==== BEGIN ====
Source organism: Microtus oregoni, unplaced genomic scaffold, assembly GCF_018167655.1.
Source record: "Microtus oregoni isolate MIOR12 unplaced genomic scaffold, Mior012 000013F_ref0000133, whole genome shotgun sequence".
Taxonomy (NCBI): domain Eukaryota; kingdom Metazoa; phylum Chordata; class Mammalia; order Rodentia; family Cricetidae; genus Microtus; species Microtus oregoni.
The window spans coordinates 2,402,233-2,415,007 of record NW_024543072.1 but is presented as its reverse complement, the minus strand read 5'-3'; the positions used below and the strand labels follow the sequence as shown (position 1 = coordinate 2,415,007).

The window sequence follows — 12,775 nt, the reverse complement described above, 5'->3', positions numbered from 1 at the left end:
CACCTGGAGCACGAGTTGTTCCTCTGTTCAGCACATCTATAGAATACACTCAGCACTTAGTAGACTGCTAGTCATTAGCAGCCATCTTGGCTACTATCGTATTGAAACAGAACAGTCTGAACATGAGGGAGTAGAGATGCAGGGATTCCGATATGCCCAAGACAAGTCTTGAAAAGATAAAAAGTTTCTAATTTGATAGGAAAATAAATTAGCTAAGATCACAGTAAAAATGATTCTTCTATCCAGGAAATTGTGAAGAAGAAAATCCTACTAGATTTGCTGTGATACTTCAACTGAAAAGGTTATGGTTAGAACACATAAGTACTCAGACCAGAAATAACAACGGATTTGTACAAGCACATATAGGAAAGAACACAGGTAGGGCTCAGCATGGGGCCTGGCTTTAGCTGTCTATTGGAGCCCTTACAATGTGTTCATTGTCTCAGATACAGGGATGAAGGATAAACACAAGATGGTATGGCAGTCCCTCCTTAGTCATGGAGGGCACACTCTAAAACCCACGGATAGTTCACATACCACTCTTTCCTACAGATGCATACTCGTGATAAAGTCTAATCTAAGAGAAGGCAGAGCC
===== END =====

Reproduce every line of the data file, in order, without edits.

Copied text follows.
Source organism: Microtus oregoni, unplaced genomic scaffold, assembly GCF_018167655.1.
Source record: "Microtus oregoni isolate MIOR12 unplaced genomic scaffold, Mior012 000013F_ref0000133, whole genome shotgun sequence".
Taxonomy (NCBI): domain Eukaryota; kingdom Metazoa; phylum Chordata; class Mammalia; order Rodentia; family Cricetidae; genus Microtus; species Microtus oregoni.
The window spans coordinates 2,402,233-2,415,007 of record NW_024543072.1 but is presented as its reverse complement, the minus strand read 5'-3'; the positions used below and the strand labels follow the sequence as shown (position 1 = coordinate 2,415,007).

The window sequence follows — 12,775 nt, the reverse complement described above, 5'->3', positions numbered from 1 at the left end:
CACCTGGAGCACGAGTTGTTCCTCTGTTCAGCACATCTATAGAATACACTCAGCACTTAGTAGACTGCTAGTCATTAGCAGCCATCTTGGCTACTATCGTATTGAAACAGAACAGTCTGAACATGAGGGAGTAGAGATGCAGGGATTCCGATATGCCCAAGACAAGTCTTGAAAAGATAAAAAGTTTCTAATTTGATAGGAAAATAAATTAGCTAAGATCACAGTAAAAATGATTCTTCTATCCAGGAAATTGTGAAGAAGAAAATCCTACTAGATTTGCTGTGATACTTCAACTGAAAAGGTTATGGTTAGAACACATAAGTACTCAGACCAGAAATAACAACGGATTTGTACAAGCACATATAGGAAAGAACACAGGTAGGGCTCAGCATGGGGCCTGGCTTTAGCTGTCTATTGGAGCCCTTACAATGTGTTCATTGTCTCAGATACAGGGATGAAGGATAAACACAAGATGGTATGGCAGTCCCTCCTTAGTCATGGAGGGCACACTCTAAAACCCACGGATAGTTCACATACCACTCTTTCCTACAGATGCATACTCGTGATAAAGTCTAATCTAAGAGAAGGCAGAGCC